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Liquor, Self-Defense Bills Moving Though Senate

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Controversial proposals that would allow liquor to be sold in grocery stores and shift the burden of proof in "stand your ground" self-defense cases were set up Thursday to be among the first items the Senate could approve when the annual legislative session begins next month.
The Rules Committee voted 7-4 for a proposal (SB 106) that would end a Depression-era law requiring liquor stores and bars to be separated from groceries and other retail goods, an issue commonly referred to as the "liquor wall."

The committee then, in an 8-2 vote, supported a National Rifle Association-backed measure (SB 128) that would place the burden of proof on prosecutors during pre-trial hearings in "stand your ground" cases.

The proposal stems from a Florida Supreme Court ruling in 2015 that said defendants have the burden of proof to show they should be shielded from prosecution under the "stand your ground" law. In "stand your ground" cases, pre-trial evidentiary hearings are held to determine whether defendants should be immune from prosecution.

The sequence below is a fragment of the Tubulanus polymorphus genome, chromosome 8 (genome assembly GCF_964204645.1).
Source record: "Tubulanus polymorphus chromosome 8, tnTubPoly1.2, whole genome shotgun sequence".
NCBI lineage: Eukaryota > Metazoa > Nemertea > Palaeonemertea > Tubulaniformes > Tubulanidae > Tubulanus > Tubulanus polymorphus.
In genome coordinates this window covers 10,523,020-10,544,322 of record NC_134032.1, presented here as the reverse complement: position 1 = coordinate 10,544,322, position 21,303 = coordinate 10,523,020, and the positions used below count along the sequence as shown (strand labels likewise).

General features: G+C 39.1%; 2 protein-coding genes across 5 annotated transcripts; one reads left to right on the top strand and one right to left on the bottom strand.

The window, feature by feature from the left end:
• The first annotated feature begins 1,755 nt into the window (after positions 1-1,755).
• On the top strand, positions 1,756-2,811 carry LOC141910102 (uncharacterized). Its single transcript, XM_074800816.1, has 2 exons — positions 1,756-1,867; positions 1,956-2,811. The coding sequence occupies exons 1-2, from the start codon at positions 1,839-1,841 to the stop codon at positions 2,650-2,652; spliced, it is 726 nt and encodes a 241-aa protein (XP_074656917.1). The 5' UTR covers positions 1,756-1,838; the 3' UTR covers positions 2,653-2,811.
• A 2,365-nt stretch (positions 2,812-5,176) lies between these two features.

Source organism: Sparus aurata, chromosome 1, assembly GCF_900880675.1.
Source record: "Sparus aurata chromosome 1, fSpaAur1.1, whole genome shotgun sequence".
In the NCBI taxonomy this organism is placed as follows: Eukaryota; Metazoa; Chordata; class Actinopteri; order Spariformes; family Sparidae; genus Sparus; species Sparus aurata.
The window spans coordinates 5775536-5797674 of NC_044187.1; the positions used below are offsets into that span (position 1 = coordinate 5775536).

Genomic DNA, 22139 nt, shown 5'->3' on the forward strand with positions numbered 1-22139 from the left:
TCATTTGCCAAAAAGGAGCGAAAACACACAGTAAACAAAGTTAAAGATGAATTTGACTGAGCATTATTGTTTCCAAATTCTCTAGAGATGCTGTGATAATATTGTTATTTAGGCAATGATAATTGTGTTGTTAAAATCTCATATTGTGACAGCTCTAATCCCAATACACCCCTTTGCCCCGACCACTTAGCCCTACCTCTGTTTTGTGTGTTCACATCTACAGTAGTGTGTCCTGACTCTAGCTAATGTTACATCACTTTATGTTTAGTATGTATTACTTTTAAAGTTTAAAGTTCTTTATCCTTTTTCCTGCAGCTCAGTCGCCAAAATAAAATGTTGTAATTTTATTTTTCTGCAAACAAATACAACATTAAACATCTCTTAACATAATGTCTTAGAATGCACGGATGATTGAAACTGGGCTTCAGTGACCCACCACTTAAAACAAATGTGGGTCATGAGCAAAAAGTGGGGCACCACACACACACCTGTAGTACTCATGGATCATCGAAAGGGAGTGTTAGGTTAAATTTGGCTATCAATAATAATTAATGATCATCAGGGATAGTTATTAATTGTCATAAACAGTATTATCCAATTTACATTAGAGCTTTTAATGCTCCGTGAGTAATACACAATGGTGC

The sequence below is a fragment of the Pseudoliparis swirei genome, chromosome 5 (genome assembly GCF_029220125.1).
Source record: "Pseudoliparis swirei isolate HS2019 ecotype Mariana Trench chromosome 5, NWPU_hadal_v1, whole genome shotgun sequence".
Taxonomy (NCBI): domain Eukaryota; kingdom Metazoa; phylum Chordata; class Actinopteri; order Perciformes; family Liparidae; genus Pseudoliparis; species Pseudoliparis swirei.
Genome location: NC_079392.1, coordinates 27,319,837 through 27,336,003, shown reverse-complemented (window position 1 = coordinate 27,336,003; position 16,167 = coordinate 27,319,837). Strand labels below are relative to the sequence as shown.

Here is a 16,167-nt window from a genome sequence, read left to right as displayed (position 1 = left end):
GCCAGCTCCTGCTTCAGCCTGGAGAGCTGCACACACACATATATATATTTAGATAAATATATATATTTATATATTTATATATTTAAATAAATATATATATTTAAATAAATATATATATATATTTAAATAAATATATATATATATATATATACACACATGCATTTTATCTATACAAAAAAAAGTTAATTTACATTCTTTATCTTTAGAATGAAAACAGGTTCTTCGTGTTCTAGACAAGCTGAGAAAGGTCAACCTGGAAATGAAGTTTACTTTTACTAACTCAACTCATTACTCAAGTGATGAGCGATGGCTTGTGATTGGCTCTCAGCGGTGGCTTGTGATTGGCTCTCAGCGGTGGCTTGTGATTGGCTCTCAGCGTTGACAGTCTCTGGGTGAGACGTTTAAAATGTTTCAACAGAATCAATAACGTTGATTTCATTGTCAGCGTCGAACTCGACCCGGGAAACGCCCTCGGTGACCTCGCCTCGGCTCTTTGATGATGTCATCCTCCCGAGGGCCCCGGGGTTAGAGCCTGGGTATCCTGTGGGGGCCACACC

Opponents maintain the measure would put an end to cases before all the facts are revealed and contend that the "stand your ground" law has disproportionate effects, as it is used more successfully as a defense when white shooters kill African-Americans.

The annual legislative session starts March 7, and Senate and House committees are moving forward with bills in preparation. The "stand your ground" and liquor bills had earlier cleared other committees and are now positioned to go to the full Senate.

The liquor-wall measure, which has failed to advance in past sessions, pits retailers Wal-Mart and Target, both in favor of repealing the Depression-era law, against supermarket giant Publix and liquor-store chain ABC Fine Wine & Spirits.
 

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